“A lot has happened since. Yeah, it does feel like a long, long time ago.”
The last time Johnny Sexton played at Stade de France, there were 74,478 souls packed inside and Ireland needed a Hail Mary play to end all Hail Mary plays just to keep their championship hopes from flatlining.
Sexton, in his most famous moment in the green jersey to date, stepped up and slotted a 46-metre drop goal, after 41 Irish phases, to rescue a 15-13 victory from the belly of defeat. It was the catalyst for the nation’s third ever Grand Slam and for Sexton to be named World Rugby Player of the Year.
We are two years and eight months out from that moment but the memories and questions come flooding back as what the Ireland captain is now facing. This Saturday (8:05pm kick-off), he will try to lead Ireland to their fourth championship title since 2014 against a resurgent but not unbeatable French outfit.
“It’s great to be back in that situation now where we have a trophy on the line,” says Sexton. “It’s in our own hands in many ways, no matter what happens in the games before we’ll still be going onto the pitch being able to win the trophy, which is what you play for.
“You train hard for these big days and yeah, we’re looking forward to it now and like I said, we’re just trying to concentrate on our performance and make sure if we can get that right it gives us a chance.”
Ireland will have the advantage of knowing exactly what is required to go out against Les Bleus and take the Guinness Six Nations trophy back home. Should England run up a score on Italy, it is most likely that Andy Farrell’s side will need a win combined with a try-scoring bonus point to win that trophy.
Asked if that task is “impossible”, Sexton muses, “Yeah, I suppose… we’ll just have to wait and see, won’t we? All we can control at the moment is our performance.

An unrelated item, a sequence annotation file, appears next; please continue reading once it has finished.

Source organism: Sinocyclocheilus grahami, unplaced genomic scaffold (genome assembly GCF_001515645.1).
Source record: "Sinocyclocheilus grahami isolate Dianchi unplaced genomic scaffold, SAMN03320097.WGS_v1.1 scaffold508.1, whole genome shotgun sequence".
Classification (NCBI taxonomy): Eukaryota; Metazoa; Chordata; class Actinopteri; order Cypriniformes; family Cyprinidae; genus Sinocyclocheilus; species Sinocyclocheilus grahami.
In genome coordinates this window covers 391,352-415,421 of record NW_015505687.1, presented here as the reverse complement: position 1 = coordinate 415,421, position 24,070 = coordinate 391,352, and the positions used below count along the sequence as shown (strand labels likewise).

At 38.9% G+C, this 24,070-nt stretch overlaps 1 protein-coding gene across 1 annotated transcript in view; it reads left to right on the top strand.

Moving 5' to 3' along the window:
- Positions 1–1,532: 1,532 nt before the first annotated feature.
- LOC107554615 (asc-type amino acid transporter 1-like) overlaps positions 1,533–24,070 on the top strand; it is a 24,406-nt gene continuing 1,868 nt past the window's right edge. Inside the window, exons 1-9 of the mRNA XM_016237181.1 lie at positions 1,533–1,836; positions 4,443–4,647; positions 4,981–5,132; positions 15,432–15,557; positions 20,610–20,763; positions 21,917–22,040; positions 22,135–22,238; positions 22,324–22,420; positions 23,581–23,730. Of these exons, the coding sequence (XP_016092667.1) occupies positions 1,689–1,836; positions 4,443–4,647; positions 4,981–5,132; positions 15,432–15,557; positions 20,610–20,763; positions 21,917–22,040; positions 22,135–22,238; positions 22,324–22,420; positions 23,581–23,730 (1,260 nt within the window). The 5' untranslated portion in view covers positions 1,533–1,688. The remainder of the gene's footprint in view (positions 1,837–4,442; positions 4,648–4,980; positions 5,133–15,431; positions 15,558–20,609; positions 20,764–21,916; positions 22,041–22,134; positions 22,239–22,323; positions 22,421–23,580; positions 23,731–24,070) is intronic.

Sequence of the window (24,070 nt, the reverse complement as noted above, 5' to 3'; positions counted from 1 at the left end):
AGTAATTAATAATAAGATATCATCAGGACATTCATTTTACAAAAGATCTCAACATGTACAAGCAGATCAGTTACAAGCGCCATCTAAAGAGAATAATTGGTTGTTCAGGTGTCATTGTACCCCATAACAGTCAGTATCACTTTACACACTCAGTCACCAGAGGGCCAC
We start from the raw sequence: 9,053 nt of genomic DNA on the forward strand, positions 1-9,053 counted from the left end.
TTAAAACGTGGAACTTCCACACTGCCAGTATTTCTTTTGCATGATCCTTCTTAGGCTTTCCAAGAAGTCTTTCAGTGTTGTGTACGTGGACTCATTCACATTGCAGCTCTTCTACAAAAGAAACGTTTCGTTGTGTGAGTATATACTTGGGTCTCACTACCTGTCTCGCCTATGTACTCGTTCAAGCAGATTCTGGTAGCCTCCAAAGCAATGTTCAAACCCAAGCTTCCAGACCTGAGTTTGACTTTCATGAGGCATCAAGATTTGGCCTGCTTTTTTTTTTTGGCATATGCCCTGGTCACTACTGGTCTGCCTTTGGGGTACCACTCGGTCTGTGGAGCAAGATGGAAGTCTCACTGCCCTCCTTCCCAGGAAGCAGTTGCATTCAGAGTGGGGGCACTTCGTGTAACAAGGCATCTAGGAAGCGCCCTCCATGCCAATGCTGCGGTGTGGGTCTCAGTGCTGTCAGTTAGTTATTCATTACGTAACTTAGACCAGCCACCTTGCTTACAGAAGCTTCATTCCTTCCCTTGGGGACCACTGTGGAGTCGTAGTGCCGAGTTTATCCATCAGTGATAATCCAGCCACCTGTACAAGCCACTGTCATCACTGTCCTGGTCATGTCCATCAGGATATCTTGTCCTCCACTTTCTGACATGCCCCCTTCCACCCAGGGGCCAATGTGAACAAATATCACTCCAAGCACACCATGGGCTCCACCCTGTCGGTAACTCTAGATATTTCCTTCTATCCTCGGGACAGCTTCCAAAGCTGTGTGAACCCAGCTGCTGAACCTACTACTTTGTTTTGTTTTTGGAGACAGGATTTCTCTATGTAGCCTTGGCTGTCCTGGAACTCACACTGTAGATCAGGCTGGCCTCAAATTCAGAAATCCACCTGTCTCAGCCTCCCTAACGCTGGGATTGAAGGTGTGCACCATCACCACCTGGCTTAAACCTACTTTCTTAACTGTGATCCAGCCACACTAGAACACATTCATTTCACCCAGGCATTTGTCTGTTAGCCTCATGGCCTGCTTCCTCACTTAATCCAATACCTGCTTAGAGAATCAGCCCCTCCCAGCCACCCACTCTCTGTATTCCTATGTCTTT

“So what we’re trying to emphasise to everyone in the squad at the moment is that we need to get our performance right, no matter what. If it’s just a win, if it’s a bonus point win, we’re still going to have to play well, no matter what.
“So let’s just focus on that aspect and hopefully….we know that if we can perform well then we’ll give ourselves chances, and then it’s up to us try and take those chances on the day and be clinical.”
Another thing going in Ireland’s favour is that Stade de France will be as sparsely populated, on Saturday, as it was in their 38-21 friendly win over Wales, last weekend.
Sexton sees that from another perspective. “Yeah, you could say that [it’s an advantage], but I’ve played in the Stade de France before when they’ve turned on them, and it works out as a positive for us and a negative for them. You can look at it whatever way you want.
“It’s more like a neutral venue. They’ve had a week there, played last weekend and they’d be familiar with it. But, look, we’d obviously prefer to play in an empty stadium against them, than in front of 80,000 supporters. It is what it is. Still, a part of me probably wishes there was a crowd there. You’d miss it and you’d miss the supporters but hopefully it won’t be too long getting them back in.”
France are set to be without Teddy Thomas and Bernard Le Roux for the game but Sexton notes their pack as being full of ‘big men with lots of power’ as well as name-checking Viremi Vakawata, Gael Fickou and former France Sevens star Arthur Retière as backline threats. On Retière, Sexton says:
“They’re talking about Retière coming up from La Rochelle. I know him from Racing. He can play 9 or on the wing. He’s an outstanding athlete – fast and elusive – and I suppose all their wingers are in that category. So, no matter who plays you have to be doing the same things for all of them.”
Retière only made one senior appearance during his time with Racing, during which he played seven times for France U20s, before moving to La Rochelle. The versatile back is only 5-foot-7 but possesses electric pace and impressive footwork.
As captain of a team with so many burgeoning young talents, Sexton was asked if he had any special words planned for those that may not have played such a big Test match as Saturday promises to be.
“No,” he responds, “I don’t think I’ll be saying anything special. This part of the week is all about nailing our detail in and around our rugby stuff and at times we did that really well against Italy on Saturday and at times we didn’t, and they were the times we got ourselves into trouble.
“That’s what we’ve been trying to fix up, those things that we did wrong against Italy and to make sure we get a more complete performance on Saturday.”
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